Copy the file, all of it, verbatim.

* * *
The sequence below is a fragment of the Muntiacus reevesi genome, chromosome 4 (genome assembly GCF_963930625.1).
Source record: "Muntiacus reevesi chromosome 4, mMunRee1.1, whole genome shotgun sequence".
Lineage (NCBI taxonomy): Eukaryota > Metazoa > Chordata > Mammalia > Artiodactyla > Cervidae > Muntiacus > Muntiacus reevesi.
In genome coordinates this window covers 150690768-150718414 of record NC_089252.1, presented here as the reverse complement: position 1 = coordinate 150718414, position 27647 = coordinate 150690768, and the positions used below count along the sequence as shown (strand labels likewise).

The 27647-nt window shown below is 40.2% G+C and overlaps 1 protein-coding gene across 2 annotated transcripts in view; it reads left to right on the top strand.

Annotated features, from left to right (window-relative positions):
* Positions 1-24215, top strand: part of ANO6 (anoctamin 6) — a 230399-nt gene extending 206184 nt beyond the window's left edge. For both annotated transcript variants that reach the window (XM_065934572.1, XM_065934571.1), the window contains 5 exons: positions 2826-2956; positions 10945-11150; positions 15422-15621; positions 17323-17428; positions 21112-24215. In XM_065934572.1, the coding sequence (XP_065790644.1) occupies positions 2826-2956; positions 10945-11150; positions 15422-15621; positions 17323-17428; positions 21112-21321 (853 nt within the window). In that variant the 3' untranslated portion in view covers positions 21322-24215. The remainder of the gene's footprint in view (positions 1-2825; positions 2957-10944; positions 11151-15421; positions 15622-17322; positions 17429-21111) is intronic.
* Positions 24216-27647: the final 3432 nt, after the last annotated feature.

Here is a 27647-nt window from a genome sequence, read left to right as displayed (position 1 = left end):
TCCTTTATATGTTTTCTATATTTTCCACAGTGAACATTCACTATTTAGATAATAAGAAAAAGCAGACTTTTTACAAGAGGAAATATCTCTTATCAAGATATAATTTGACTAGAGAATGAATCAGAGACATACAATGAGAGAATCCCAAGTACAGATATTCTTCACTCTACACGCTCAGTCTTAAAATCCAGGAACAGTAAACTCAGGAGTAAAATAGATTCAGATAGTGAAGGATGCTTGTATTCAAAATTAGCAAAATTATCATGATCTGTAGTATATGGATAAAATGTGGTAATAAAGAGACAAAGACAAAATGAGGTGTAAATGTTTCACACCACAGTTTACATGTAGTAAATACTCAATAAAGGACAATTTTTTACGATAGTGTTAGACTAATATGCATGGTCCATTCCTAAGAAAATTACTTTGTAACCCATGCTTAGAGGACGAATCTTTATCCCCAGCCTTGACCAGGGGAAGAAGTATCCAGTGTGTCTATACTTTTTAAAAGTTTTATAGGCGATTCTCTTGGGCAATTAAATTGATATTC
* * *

The sequence below is a fragment of the Muntiacus reevesi genome, chromosome 4 (genome assembly GCF_963930625.1).
Source record: "Muntiacus reevesi chromosome 4, mMunRee1.1, whole genome shotgun sequence".
Lineage (NCBI taxonomy): Eukaryota > Metazoa > Chordata > Mammalia > Artiodactyla > Cervidae > Muntiacus > Muntiacus reevesi.
In genome coordinates this window covers 150690768-150718414 of record NC_089252.1, presented here as the reverse complement: position 1 = coordinate 150718414, position 27647 = coordinate 150690768, and the positions used below count along the sequence as shown (strand labels likewise).

The 27647-nt window shown below is 40.2% G+C and overlaps 1 protein-coding gene across 2 annotated transcripts in view; it reads left to right on the top strand.

Annotated features, from left to right (window-relative positions):
* Positions 1-24215, top strand: part of ANO6 (anoctamin 6) — a 230399-nt gene extending 206184 nt beyond the window's left edge. For both annotated transcript variants that reach the window (XM_065934572.1, XM_065934571.1), the window contains 5 exons: positions 2826-2956; positions 10945-11150; positions 15422-15621; positions 17323-17428; positions 21112-24215. In XM_065934572.1, the coding sequence (XP_065790644.1) occupies positions 2826-2956; positions 10945-11150; positions 15422-15621; positions 17323-17428; positions 21112-21321 (853 nt within the window). In that variant the 3' untranslated portion in view covers positions 21322-24215. The remainder of the gene's footprint in view (positions 1-2825; positions 2957-10944; positions 11151-15421; positions 15622-17322; positions 17429-21111) is intronic.
* Positions 24216-27647: the final 3432 nt, after the last annotated feature.

Here is a 27647-nt window from a genome sequence, read left to right as displayed (position 1 = left end):
TCCTTTATATGTTTTCTATATTTTCCACAGTGAACATTCACTATTTAGATAATAAGAAAAAGCAGACTTTTTACAAGAGGAAATATCTCTTATCAAGATATAATTTGACTAGAGAATGAATCAGAGACATACAATGAGAGAATCCCAAGTACAGATATTCTTCACTCTACACGCTCAGTCTTAAAATCCAGGAACAGTAAACTCAGGAGTAAAATAGATTCAGATAGTGAAGGATGCTTGTATTCAAAATTAGCAAAATTATCATGATCTGTAGTATATGGATAAAATGTGGTAATAAAGAGACAAAGACAAAATGAGGTGTAAATGTTTCACACCACAGTTTACATGTAGTAAATACTCAATAAAGGACAATTTTTTACGATAGTGTTAGACTAATATGCATGGTCCATTCCTAAGAAAATTACTTTGTAACCCATGCTTAGAGGACGAATCTTTATCCCCAGCCTTGACCAGGGGAAGAAGTATCCAGTGTGTCTATACTTTTTAAAAGTTTTATAGGCGATTCTCTTGGGCAATTAAATTGATATTC